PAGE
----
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Do-It-Yourself Preschool!
January 21, 2010 · Posted in Education, Parenting, Play, Preschoolers, Toddlerhood · Permalink · Comments (1)

optout_button-p145196494186530513t5sj_400With all of the angst and money spent on preschool it was inspiring to hear Paulina Bemporad’s story of starting her own! She is our guest blogger today and we greatly appreciate her contribution. Paulina is the mother of a 3 1/2 year old daughter and an entrepreneur living in Red Hook, Brooklyn.

Starting A Cooperative Preschool Morning Program by Paulina Bemporad

When my daughter was approaching her second birthday, I started inquiring about nursery schools in Carroll Gardens, Brooklyn.  I was horrified to discover that all of the preschools and private programs for toddlers require you to apply a year before the child actually starts the program. Since she was turning two in June of 2008, I was supposed to apply in September of 2007!  I had no idea this was even an issue. I felt like I failed as a mother because I didn’t realize how ultra competitive and over crowded preschools are in NYC.  Like everything else, space here is at a premium so why should a nursery school program for two-year-olds be any different?!  So, I desperately applied to about 10 preschool programs in the Spring of 2008 for my daughter to attend the following Fall. All I received back were rejection letters and notices that she was placed on waiting lists.

I was so frustrated and I didn’t think I had many other options – until I received an email from a parenting blog in my neighborhood looking for families that might be interested in starting a bilingual morning program for toddlers called “Escuelita.” As a native Spanish speaker from a Colombian family, I was thrilled by the opportunity. I was one of five parents who went to the open house.  I was excited to meet the incredible licensed Montessori teacher and an entrepreneurial couple who wanted to create the program for their daughter because they were facing the same situation I was.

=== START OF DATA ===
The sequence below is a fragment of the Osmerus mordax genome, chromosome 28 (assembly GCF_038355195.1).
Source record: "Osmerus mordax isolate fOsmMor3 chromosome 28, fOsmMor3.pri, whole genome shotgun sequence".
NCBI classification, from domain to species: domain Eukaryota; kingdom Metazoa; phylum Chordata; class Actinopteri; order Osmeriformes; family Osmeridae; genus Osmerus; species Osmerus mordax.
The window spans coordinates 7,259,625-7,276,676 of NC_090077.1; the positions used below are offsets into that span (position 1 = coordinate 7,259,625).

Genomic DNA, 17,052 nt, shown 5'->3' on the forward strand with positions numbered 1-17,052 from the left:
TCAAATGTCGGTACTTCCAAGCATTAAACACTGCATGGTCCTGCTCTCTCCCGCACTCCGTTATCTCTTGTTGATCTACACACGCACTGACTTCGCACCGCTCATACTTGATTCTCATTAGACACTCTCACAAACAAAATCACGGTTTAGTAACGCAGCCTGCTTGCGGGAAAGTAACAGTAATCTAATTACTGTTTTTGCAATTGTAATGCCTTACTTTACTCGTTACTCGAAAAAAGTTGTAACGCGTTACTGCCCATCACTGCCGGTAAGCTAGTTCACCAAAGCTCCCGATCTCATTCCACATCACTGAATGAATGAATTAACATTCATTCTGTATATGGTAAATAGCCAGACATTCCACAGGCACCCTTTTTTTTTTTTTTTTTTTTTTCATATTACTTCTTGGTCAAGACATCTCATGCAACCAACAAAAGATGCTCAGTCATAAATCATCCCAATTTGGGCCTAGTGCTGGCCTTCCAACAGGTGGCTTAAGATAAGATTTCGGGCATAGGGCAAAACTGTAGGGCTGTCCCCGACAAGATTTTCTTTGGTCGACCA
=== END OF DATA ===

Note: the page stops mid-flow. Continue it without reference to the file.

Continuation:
To make this happen, they offered their own apartment to host the program which would take place 3 days a week from 9 am -12 p.m.  They are very involved in the community and have their own business right below their apartment. They had a great vision and entrepreurial spirit to create something from the ground up. Like me, they were also very interested in giving their daughter a bilingual education and were extremely frustrated by the lack of opportunities to attend Spanish language programs in Brooklyn. So, they found a teacher, offered their home and invited other parents to join their vision of a Bilingual Montessori preschool right here in our neighborhood.  Over a few planning meetings, the teacher outlined the curriculum, defined the costs and all of the participating parents agreed to the cooperative structure. The group hired a lawyer, had contracts drawn up and we gave our deposits with signed contracts.

We started with 4 children in September 2008, doubled the number of students by January 2009 and today we have ten families. Given the cooperative vision and spirit of the program, the parents play an active role in supporting the school. All parents are asked to provide healthy organic, snacks on a rotating basis.  We all paid for school supplies.  And all of the parents and children gather about every other month for a potluck brunch in each other’s homes. We’ve really become a close knit community and now regularly join together for play dates, share babysitting duties and enjoy hanging out during the weekends.